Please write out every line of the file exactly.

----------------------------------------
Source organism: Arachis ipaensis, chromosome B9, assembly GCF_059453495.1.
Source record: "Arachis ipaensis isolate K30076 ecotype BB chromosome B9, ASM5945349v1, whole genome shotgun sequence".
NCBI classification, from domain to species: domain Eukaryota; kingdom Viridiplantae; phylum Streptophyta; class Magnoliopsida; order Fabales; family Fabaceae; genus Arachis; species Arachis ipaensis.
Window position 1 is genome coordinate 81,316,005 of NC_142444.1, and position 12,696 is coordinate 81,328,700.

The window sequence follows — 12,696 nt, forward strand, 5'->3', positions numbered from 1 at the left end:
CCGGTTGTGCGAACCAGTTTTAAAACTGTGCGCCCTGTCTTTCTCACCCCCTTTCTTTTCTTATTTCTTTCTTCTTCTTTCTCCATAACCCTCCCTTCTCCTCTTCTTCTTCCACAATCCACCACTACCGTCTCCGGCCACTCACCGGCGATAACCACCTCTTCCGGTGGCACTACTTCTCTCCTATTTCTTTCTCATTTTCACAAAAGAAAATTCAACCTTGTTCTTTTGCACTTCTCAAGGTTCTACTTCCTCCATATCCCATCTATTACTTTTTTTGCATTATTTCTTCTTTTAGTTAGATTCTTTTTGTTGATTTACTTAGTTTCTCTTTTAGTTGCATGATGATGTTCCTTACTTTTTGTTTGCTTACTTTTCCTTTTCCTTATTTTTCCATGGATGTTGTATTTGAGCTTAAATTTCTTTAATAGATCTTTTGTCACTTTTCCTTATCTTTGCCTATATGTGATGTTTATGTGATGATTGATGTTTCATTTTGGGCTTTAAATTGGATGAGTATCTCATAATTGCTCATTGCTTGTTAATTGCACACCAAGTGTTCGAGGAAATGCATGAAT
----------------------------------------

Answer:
Source organism: Arachis ipaensis, chromosome B9, assembly GCF_059453495.1.
Source record: "Arachis ipaensis isolate K30076 ecotype BB chromosome B9, ASM5945349v1, whole genome shotgun sequence".
NCBI classification, from domain to species: domain Eukaryota; kingdom Viridiplantae; phylum Streptophyta; class Magnoliopsida; order Fabales; family Fabaceae; genus Arachis; species Arachis ipaensis.
Window position 1 is genome coordinate 81,316,005 of NC_142444.1, and position 12,696 is coordinate 81,328,700.

The window sequence follows — 12,696 nt, forward strand, 5'->3', positions numbered from 1 at the left end:
CCGGTTGTGCGAACCAGTTTTAAAACTGTGCGCCCTGTCTTTCTCACCCCCTTTCTTTTCTTATTTCTTTCTTCTTCTTTCTCCATAACCCTCCCTTCTCCTCTTCTTCTTCCACAATCCACCACTACCGTCTCCGGCCACTCACCGGCGATAACCACCTCTTCCGGTGGCACTACTTCTCTCCTATTTCTTTCTCATTTTCACAAAAGAAAATTCAACCTTGTTCTTTTGCACTTCTCAAGGTTCTACTTCCTCCATATCCCATCTATTACTTTTTTTGCATTATTTCTTCTTTTAGTTAGATTCTTTTTGTTGATTTACTTAGTTTCTCTTTTAGTTGCATGATGATGTTCCTTACTTTTTGTTTGCTTACTTTTCCTTTTCCTTATTTTTCCATGGATGTTGTATTTGAGCTTAAATTTCTTTAATAGATCTTTTGTCACTTTTCCTTATCTTTGCCTATATGTGATGTTTATGTGATGATTGATGTTTCATTTTGGGCTTTAAATTGGATGAGTATCTCATAATTGCTCATTGCTTGTTAATTGCACACCAAGTGTTCGAGGAAATGCATGAAT